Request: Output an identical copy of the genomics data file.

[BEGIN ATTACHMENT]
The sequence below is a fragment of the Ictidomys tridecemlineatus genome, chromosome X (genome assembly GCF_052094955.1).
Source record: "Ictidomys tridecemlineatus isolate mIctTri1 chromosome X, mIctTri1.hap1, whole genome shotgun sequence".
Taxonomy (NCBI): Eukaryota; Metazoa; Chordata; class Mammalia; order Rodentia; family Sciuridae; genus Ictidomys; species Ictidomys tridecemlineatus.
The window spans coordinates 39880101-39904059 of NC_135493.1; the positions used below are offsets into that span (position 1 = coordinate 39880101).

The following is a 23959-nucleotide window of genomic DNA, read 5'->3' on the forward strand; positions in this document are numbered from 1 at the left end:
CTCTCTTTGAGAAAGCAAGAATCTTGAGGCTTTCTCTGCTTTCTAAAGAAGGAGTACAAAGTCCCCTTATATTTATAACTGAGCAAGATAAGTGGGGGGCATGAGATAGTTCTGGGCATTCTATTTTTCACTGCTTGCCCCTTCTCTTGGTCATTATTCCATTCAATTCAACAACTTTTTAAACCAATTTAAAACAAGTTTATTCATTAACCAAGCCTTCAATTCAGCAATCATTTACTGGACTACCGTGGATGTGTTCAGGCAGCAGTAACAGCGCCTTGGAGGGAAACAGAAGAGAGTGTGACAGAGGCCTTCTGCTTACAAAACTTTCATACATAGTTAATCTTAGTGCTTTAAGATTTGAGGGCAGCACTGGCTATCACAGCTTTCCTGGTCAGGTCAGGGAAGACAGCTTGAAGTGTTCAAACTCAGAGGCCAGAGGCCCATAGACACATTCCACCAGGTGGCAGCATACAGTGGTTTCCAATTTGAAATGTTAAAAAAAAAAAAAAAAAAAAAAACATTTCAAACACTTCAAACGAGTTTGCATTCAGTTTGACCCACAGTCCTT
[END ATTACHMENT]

The sequence below is a fragment of the Ictidomys tridecemlineatus genome, chromosome X (genome assembly GCF_052094955.1).
Source record: "Ictidomys tridecemlineatus isolate mIctTri1 chromosome X, mIctTri1.hap1, whole genome shotgun sequence".
Taxonomy (NCBI): Eukaryota; Metazoa; Chordata; class Mammalia; order Rodentia; family Sciuridae; genus Ictidomys; species Ictidomys tridecemlineatus.
The window spans coordinates 39880101-39904059 of NC_135493.1; the positions used below are offsets into that span (position 1 = coordinate 39880101).

The following is a 23959-nucleotide window of genomic DNA, read 5'->3' on the forward strand; positions in this document are numbered from 1 at the left end:
CTCTCTTTGAGAAAGCAAGAATCTTGAGGCTTTCTCTGCTTTCTAAAGAAGGAGTACAAAGTCCCCTTATATTTATAACTGAGCAAGATAAGTGGGGGGCATGAGATAGTTCTGGGCATTCTATTTTTCACTGCTTGCCCCTTCTCTTGGTCATTATTCCATTCAATTCAACAACTTTTTAAACCAATTTAAAACAAGTTTATTCATTAACCAAGCCTTCAATTCAGCAATCATTTACTGGACTACCGTGGATGTGTTCAGGCAGCAGTAACAGCGCCTTGGAGGGAAACAGAAGAGAGTGTGACAGAGGCCTTCTGCTTACAAAACTTTCATACATAGTTAATCTTAGTGCTTTAAGATTTGAGGGCAGCACTGGCTATCACAGCTTTCCTGGTCAGGTCAGGGAAGACAGCTTGAAGTGTTCAAACTCAGAGGCCAGAGGCCCATAGACACATTCCACCAGGTGGCAGCATACAGTGGTTTCCAATTTGAAATGTTAAAAAAAAAAAAAAAAAAAAAAACATTTCAAACACTTCAAACGAGTTTGCATTCAGTTTGACCCACAGTCCTT